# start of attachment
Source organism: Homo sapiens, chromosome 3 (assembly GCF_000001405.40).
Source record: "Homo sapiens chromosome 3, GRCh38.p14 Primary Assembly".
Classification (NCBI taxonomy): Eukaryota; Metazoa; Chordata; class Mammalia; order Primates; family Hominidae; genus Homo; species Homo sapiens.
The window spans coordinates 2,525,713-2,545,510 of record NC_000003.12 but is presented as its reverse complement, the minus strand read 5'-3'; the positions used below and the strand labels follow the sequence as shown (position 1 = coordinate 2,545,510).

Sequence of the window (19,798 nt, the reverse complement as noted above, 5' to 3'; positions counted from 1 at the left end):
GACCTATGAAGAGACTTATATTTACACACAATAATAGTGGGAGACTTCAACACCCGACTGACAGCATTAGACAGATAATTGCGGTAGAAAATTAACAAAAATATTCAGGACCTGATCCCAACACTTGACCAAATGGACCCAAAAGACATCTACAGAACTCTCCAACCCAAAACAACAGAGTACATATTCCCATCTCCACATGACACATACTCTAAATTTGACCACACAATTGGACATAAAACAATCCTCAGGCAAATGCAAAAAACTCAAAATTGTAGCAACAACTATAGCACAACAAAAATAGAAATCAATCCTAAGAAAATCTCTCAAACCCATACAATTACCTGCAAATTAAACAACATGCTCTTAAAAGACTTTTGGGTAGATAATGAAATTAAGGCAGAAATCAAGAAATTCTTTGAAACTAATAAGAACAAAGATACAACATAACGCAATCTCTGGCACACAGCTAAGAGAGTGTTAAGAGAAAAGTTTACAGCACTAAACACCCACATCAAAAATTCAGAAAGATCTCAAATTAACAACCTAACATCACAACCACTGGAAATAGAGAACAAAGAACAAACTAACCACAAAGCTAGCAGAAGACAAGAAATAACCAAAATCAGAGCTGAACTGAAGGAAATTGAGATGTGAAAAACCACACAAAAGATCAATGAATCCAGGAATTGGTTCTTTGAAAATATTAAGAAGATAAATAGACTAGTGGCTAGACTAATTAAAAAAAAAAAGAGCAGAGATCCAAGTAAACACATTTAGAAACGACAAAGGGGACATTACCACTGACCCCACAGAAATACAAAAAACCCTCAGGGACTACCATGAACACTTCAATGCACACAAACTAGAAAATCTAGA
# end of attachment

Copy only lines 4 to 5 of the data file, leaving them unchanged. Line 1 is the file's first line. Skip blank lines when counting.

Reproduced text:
The window spans coordinates 2,525,713-2,545,510 of record NC_000003.12 but is presented as its reverse complement, the minus strand read 5'-3'; the positions used below and the strand labels follow the sequence as shown (position 1 = coordinate 2,545,510).

Sequence of the window (19,798 nt, the reverse complement as noted above, 5' to 3'; positions counted from 1 at the left end):